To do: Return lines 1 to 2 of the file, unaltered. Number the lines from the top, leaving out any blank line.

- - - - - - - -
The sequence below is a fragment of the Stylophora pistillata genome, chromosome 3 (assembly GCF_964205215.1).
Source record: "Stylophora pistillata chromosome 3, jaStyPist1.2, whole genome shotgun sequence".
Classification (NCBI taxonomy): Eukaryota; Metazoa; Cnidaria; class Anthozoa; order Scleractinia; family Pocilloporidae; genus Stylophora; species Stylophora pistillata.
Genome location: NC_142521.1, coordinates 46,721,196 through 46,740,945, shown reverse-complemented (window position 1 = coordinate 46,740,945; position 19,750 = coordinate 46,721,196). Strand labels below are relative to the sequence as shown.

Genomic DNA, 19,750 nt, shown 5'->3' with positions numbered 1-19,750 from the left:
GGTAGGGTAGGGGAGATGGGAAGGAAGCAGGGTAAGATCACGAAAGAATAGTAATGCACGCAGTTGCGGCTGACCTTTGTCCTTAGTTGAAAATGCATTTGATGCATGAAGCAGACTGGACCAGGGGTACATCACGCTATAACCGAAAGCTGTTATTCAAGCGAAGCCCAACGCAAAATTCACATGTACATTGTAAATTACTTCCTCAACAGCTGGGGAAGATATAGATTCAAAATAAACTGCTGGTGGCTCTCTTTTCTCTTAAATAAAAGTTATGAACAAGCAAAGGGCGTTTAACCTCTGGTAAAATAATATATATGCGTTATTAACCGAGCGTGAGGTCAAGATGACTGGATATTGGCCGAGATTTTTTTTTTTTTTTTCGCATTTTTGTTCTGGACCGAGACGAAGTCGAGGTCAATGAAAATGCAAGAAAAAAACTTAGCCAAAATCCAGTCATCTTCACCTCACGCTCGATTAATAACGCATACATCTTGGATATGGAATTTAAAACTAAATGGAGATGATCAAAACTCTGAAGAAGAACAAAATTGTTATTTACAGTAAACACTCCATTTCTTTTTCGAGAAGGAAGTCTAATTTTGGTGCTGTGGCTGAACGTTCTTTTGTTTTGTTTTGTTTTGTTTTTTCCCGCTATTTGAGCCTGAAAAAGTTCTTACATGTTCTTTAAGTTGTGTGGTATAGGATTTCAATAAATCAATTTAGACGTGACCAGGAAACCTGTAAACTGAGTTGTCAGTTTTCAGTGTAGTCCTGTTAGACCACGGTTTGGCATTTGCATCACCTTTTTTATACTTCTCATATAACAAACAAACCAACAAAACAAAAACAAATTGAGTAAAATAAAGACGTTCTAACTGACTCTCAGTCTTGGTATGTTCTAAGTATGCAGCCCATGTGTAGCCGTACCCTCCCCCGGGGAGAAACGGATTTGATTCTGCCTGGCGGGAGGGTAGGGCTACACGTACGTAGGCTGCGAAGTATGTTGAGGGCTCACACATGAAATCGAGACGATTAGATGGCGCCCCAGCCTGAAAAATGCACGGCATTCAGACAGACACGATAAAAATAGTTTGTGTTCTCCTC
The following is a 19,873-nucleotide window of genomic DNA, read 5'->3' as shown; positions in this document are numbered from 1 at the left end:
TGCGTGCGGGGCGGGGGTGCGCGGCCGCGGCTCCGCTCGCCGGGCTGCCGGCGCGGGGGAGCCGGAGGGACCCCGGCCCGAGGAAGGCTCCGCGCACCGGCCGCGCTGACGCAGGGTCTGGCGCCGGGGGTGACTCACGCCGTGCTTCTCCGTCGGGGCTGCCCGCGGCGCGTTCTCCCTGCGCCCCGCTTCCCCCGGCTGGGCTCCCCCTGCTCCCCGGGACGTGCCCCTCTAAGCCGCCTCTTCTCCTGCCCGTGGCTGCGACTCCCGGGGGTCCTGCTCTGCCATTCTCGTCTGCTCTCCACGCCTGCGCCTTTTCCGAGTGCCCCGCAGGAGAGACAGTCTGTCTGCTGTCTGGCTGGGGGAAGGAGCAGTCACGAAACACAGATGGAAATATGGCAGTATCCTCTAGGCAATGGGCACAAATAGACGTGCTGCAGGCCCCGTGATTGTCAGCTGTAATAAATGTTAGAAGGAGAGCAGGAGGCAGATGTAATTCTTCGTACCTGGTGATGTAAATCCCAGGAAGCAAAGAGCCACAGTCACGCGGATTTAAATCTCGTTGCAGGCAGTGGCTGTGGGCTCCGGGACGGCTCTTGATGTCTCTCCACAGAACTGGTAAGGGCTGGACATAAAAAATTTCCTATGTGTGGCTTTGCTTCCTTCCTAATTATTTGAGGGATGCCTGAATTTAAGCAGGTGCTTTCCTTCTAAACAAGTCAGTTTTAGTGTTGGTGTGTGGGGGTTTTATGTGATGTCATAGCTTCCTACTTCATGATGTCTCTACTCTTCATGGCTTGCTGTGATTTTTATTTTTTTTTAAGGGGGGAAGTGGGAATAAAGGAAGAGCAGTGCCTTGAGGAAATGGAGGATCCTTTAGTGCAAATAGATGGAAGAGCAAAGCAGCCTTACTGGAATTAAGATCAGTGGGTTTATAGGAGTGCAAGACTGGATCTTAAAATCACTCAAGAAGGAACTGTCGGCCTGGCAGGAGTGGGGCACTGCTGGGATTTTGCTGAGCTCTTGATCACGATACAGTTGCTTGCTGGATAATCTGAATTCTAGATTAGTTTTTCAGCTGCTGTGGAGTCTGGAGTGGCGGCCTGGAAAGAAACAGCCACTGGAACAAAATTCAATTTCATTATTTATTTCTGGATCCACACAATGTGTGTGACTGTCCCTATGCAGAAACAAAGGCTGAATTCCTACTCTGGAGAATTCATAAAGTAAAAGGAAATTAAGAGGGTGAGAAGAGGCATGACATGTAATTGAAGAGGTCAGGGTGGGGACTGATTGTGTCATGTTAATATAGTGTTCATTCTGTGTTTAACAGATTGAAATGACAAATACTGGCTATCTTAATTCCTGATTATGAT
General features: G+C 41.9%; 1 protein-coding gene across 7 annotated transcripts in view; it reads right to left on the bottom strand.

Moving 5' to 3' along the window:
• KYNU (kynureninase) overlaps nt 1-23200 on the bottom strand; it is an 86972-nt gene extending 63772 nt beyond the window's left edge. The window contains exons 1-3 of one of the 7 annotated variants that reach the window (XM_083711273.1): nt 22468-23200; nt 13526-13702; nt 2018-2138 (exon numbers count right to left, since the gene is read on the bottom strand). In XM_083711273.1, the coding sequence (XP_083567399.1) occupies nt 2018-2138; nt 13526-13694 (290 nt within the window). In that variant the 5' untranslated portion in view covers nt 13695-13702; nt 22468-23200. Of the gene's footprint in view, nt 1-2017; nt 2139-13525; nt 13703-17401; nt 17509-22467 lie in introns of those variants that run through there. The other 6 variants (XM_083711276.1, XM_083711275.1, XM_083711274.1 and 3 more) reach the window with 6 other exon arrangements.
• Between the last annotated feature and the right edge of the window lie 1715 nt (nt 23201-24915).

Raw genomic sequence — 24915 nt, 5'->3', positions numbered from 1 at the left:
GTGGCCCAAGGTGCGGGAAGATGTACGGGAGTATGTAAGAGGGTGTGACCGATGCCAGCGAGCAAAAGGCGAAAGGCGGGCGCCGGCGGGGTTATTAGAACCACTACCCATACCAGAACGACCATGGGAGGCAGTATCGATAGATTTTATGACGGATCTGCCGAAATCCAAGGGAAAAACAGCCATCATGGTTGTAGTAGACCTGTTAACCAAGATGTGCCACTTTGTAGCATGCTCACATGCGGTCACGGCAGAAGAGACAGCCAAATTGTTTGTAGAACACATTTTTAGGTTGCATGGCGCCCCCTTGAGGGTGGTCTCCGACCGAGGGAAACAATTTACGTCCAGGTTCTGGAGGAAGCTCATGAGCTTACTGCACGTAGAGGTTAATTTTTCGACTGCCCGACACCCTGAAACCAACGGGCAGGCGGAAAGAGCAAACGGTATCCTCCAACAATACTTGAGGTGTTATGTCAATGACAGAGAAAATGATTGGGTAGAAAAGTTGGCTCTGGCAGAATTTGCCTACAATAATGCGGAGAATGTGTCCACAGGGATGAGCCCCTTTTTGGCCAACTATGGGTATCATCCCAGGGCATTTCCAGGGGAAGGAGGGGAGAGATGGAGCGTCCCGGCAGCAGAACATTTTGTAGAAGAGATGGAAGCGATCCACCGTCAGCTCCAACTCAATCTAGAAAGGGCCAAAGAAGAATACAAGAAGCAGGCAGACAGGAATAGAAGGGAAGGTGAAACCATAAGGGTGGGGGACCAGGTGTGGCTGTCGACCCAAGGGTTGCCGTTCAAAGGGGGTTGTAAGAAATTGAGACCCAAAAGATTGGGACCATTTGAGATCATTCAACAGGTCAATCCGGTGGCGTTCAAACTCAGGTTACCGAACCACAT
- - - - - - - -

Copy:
The sequence below is a fragment of the Stylophora pistillata genome, chromosome 3 (assembly GCF_964205215.1).
Source record: "Stylophora pistillata chromosome 3, jaStyPist1.2, whole genome shotgun sequence".